Tag Archives: tipping point

Homogamy tipping point: breaking the curve edition

Before the Supreme Court added the behemoth California to the list, I said homogamous marriage was spreading exponentially, in a bona fide tipping-point shape  (not to be confused with the bogus tipping points all over the news). With today’s update (adding Utah and four other states), the trend is breaking the exponential curve.

homogamy-tipping-pointIf you fit an exponential curve to the dots, it only gets up to 20% for 2013.

(Note this chart has imitators out there, but I haven’t seen any that calculates the population percentage using the U.S. population as it changed from year to year. Note also it hardly matters.)

Note: On the term homogamy.

 

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Homogamy tipping point update: between elections edition

After the last election I described the trend toward legal homogamy as taking a tipping point shape. Not a media-hype tipping point that’s really just a milestone or watershed (like the arbitrary 50%), but a bona fide straw-that-breaks-the camel’s-back shape – that is, an exponential trend.

The between-election update shows us continuing on that trend, with Rhode Island and now Delaware falling on the line. Here I’ve plotted the percent of the population living under a post-homogamy state regime, and the number of states (including DC):homogamy-tipping-point

Even assuming they don’t legalize it nationally, if the Supreme Court lets California’s homogamy law stand after all this graph will go through the proverbial roof.

On the other hand, of course, the future is not yet determined. We won’t know till it happens what happened. In that I must agree with the Family Research Council, Heritage Foundation and National Organization for Marriage, who write in a recent pamphlet:

Q: Isn’t same-sex marriage inevitable?
A: No.

(I disagree with the rest of the pamphlet.)

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Have we passed the homogamy tipping point?

A tipping point is when a small step along a continuous path suddenly makes a big, irreversible difference in some outcome. Here’s one illustration (which I got here):

The little bits of action have been having a little impact, until suddenly one more little bit of action creates a big impact — the straw breaks the camels back. In real life these moments are very hard to predict, and even in retrospect it’s not so clear what did it.

Legal homogamous marriage is spreading in the U.S. (and the world). The restriction on marriage increasingly looks like a crude, irrational violation of equal rights. A growing share of the public sees no reason to object to gay and lesbian marriage.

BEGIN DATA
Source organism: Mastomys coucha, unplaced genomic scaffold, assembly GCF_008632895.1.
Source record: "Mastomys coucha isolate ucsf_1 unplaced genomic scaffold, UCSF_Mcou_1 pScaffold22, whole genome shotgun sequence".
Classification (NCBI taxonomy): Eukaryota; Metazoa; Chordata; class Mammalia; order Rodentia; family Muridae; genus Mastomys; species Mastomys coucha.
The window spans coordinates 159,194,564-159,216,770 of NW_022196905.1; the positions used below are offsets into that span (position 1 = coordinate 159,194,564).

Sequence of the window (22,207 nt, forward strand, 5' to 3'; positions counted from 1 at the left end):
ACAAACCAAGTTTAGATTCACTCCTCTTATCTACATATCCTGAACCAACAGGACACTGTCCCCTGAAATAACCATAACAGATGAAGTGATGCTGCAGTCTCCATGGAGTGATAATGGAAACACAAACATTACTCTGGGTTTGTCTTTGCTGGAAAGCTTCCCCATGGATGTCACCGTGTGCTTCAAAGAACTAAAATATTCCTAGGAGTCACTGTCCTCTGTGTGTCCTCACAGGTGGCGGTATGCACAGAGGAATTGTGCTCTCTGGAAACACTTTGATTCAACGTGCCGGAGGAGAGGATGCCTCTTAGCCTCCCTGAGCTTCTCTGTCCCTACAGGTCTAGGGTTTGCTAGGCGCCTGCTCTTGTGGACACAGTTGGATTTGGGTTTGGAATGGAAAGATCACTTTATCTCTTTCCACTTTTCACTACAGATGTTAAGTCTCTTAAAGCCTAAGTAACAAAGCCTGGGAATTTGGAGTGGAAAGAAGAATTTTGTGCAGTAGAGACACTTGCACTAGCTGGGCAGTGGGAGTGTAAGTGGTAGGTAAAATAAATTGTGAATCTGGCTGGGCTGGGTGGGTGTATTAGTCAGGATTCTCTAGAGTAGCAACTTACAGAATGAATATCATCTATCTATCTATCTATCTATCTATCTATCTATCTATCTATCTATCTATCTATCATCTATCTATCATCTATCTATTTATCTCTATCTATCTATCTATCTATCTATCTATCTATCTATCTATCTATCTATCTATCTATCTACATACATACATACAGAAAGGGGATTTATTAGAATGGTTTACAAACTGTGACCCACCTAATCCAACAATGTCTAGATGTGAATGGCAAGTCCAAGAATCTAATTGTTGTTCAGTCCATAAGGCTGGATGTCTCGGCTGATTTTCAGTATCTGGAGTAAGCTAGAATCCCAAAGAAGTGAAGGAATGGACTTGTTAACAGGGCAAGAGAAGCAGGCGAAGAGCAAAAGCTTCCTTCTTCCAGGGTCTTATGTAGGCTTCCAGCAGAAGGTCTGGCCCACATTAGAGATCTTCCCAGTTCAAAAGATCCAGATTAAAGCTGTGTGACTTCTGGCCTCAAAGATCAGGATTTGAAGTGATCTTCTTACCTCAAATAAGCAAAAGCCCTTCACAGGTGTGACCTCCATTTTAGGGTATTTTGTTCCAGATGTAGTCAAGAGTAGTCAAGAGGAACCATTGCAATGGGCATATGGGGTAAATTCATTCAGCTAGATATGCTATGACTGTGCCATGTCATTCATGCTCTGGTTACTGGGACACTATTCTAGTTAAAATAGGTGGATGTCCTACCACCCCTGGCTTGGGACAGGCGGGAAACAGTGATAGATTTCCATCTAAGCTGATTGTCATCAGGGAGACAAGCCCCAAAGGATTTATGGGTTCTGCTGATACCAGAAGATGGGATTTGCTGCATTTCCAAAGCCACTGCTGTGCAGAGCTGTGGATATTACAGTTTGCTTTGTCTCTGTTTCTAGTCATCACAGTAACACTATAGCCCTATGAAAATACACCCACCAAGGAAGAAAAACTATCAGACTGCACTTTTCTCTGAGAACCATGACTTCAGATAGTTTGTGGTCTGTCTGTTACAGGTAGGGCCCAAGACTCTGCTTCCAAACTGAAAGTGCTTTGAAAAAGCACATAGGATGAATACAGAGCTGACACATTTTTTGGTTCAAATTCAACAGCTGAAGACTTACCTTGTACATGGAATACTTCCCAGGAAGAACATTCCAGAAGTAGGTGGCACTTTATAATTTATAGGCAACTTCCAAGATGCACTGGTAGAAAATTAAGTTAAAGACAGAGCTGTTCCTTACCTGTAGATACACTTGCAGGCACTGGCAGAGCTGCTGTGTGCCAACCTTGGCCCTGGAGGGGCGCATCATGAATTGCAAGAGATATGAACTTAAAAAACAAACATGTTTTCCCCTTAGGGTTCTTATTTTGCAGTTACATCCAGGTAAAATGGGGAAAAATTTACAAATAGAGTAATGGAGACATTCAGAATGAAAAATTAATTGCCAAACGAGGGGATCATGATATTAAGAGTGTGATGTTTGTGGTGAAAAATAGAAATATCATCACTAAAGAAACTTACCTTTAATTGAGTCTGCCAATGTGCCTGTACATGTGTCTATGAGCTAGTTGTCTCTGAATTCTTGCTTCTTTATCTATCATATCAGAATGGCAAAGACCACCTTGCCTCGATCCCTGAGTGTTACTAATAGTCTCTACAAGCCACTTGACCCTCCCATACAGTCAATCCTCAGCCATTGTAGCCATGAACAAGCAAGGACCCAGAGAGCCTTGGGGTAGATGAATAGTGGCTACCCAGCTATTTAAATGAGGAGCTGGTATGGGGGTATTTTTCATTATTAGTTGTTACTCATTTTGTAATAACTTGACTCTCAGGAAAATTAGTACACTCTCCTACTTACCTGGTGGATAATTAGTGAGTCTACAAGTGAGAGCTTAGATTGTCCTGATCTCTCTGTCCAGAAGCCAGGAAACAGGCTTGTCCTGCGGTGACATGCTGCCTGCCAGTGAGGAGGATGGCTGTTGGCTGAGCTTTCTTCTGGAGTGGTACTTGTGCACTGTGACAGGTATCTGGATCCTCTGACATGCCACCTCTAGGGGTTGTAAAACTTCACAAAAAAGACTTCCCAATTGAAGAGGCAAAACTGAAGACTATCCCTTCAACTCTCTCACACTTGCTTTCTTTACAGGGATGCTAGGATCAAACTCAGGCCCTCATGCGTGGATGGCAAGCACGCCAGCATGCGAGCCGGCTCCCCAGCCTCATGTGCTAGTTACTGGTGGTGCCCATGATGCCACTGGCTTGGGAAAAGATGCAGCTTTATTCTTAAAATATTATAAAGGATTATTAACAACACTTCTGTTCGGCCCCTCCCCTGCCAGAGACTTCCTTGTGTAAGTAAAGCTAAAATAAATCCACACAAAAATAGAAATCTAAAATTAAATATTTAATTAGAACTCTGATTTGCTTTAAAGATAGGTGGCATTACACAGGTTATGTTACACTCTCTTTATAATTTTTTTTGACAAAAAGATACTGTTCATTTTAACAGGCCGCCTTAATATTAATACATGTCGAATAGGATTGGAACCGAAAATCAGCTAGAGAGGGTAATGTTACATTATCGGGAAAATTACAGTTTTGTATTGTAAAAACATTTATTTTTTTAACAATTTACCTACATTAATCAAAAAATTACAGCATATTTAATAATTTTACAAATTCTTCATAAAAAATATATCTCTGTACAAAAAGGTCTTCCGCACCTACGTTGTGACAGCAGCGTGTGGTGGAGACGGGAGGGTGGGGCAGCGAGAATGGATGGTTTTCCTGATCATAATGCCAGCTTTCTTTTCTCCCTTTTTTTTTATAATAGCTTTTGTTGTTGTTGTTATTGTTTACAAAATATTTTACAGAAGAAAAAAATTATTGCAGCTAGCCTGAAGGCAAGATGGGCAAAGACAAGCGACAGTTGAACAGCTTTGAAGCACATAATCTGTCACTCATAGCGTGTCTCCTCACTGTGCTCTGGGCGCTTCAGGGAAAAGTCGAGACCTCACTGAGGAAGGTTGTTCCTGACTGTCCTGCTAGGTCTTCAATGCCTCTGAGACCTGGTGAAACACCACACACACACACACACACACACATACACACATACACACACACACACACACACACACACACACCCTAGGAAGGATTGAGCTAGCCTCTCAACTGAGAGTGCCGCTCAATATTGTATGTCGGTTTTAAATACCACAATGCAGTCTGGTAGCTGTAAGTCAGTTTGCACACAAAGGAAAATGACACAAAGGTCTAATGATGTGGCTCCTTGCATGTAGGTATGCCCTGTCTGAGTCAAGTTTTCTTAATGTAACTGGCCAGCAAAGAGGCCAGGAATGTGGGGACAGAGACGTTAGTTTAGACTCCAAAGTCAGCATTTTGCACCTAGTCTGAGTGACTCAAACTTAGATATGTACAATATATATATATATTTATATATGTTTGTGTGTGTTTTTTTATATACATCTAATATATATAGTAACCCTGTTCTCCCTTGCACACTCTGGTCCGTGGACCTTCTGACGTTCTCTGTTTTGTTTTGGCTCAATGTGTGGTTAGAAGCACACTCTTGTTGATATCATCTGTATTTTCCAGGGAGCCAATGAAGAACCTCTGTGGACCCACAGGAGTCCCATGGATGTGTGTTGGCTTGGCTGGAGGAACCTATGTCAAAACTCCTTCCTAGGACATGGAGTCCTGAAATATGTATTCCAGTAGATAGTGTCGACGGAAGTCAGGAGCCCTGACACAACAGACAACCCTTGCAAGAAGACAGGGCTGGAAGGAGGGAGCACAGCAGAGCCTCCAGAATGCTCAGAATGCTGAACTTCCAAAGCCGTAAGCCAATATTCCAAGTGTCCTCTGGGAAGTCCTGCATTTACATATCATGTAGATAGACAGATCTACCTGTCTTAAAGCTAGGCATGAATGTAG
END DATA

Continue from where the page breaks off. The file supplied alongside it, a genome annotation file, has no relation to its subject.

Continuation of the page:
This doesn’t follow a tipping-point pattern, at least not yet. But here is a case where 50% is potentially a tipping point rather than a mere milestone or watershed. That is because of 50%+1 winner-take all voting. And that’s why this week’s successful ballot measures in three states in favor of legal homogamous marriage– Maine, Maryland and Washington — are so important.

But the tipping point actually may have preceded them, when marriage rights broke out of New England, in Washington, D.C. in 2010, by a city council vote. (Iowa went earlier by court order.)

When New York followed DC by legislative action in 2011, the percentage of the population in marriage-equality states more than doubled, from 5% to 11%. Even without the judicial branch, which will do something in the next year or so, the trajectory here is steeply upward.

In a truly Rovian moment of prognostication, Brian Brown from the National Organization for Marriage gave this analysis earlier this year:

Proponents of same-sex marriage have created a myth of inevitability, and folks in the polling world have used language that has often helped them… The only poll that counts is the voters, and if you look at that, we’ve won every single one. If you look at trend lines, the trend lines are in our direction.

And that makes sense (that is, the opposite of what Brown said): if we’ve shifted to a majority, or close to it, nationally, then plenty of states and local areas are well beyond 50%, and that’s enough for ballot measures where they are permitted.

As a result of social movement action, legal challenges, changing attitudes, and cohort replacement, marriage equality appears to be spreading, like a forest fire or disease epidemic — only better.

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